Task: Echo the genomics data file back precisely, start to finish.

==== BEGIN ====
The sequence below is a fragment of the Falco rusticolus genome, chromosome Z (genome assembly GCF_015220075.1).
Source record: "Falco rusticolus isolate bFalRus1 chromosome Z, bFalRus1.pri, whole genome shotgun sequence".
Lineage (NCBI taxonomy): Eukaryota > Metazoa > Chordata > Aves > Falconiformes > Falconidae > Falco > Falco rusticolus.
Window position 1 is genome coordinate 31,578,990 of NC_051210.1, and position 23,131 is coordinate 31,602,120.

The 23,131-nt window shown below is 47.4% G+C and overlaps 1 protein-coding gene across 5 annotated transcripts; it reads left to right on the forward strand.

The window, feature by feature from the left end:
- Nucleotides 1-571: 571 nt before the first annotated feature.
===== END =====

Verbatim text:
The sequence below is a fragment of the Falco rusticolus genome, chromosome Z (genome assembly GCF_015220075.1).
Source record: "Falco rusticolus isolate bFalRus1 chromosome Z, bFalRus1.pri, whole genome shotgun sequence".
Lineage (NCBI taxonomy): Eukaryota > Metazoa > Chordata > Aves > Falconiformes > Falconidae > Falco > Falco rusticolus.
Window position 1 is genome coordinate 31,578,990 of NC_051210.1, and position 23,131 is coordinate 31,602,120.

The 23,131-nt window shown below is 47.4% G+C and overlaps 1 protein-coding gene across 5 annotated transcripts; it reads left to right on the forward strand.

The window, feature by feature from the left end:
- Nucleotides 1-571: 571 nt before the first annotated feature.